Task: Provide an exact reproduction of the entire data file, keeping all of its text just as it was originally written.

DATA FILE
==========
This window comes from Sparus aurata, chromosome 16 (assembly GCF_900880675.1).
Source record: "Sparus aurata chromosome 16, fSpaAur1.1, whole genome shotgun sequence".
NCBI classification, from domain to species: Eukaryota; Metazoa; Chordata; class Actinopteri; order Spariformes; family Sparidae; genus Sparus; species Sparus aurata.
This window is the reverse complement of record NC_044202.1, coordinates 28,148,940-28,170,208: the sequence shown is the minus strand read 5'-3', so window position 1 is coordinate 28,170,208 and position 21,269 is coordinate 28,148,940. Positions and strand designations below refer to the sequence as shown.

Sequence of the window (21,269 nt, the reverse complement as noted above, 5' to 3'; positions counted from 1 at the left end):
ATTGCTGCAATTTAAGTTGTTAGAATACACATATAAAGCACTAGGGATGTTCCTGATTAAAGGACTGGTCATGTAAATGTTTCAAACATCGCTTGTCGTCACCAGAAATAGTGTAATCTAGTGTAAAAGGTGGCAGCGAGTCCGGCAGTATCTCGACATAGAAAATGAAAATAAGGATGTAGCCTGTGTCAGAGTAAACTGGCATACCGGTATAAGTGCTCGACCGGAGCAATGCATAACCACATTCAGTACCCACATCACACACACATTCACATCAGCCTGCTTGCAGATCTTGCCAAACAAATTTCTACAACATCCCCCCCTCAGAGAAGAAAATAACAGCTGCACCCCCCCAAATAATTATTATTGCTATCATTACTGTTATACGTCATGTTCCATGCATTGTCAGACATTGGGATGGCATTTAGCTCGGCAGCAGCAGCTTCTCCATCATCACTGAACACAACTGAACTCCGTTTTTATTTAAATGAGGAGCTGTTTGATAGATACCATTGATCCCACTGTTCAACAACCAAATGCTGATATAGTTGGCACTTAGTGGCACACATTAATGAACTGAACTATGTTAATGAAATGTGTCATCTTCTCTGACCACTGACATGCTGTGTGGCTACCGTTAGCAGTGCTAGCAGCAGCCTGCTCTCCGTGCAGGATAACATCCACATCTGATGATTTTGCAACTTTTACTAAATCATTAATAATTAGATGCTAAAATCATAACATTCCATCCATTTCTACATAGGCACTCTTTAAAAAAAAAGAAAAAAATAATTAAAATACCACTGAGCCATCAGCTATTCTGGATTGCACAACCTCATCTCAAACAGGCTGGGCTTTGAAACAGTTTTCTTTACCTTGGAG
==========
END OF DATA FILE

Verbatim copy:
This window comes from Sparus aurata, chromosome 16 (assembly GCF_900880675.1).
Source record: "Sparus aurata chromosome 16, fSpaAur1.1, whole genome shotgun sequence".
NCBI classification, from domain to species: Eukaryota; Metazoa; Chordata; class Actinopteri; order Spariformes; family Sparidae; genus Sparus; species Sparus aurata.
This window is the reverse complement of record NC_044202.1, coordinates 28,148,940-28,170,208: the sequence shown is the minus strand read 5'-3', so window position 1 is coordinate 28,170,208 and position 21,269 is coordinate 28,148,940. Positions and strand designations below refer to the sequence as shown.

Sequence of the window (21,269 nt, the reverse complement as noted above, 5' to 3'; positions counted from 1 at the left end):
ATTGCTGCAATTTAAGTTGTTAGAATACACATATAAAGCACTAGGGATGTTCCTGATTAAAGGACTGGTCATGTAAATGTTTCAAACATCGCTTGTCGTCACCAGAAATAGTGTAATCTAGTGTAAAAGGTGGCAGCGAGTCCGGCAGTATCTCGACATAGAAAATGAAAATAAGGATGTAGCCTGTGTCAGAGTAAACTGGCATACCGGTATAAGTGCTCGACCGGAGCAATGCATAACCACATTCAGTACCCACATCACACACACATTCACATCAGCCTGCTTGCAGATCTTGCCAAACAAATTTCTACAACATCCCCCCCTCAGAGAAGAAAATAACAGCTGCACCCCCCCAAATAATTATTATTGCTATCATTACTGTTATACGTCATGTTCCATGCATTGTCAGACATTGGGATGGCATTTAGCTCGGCAGCAGCAGCTTCTCCATCATCACTGAACACAACTGAACTCCGTTTTTATTTAAATGAGGAGCTGTTTGATAGATACCATTGATCCCACTGTTCAACAACCAAATGCTGATATAGTTGGCACTTAGTGGCACACATTAATGAACTGAACTATGTTAATGAAATGTGTCATCTTCTCTGACCACTGACATGCTGTGTGGCTACCGTTAGCAGTGCTAGCAGCAGCCTGCTCTCCGTGCAGGATAACATCCACATCTGATGATTTTGCAACTTTTACTAAATCATTAATAATTAGATGCTAAAATCATAACATTCCATCCATTTCTACATAGGCACTCTTTAAAAAAAAAGAAAAAAATAATTAAAATACCACTGAGCCATCAGCTATTCTGGATTGCACAACCTCATCTCAAACAGGCTGGGCTTTGAAACAGTTTTCTTTACCTTGGAG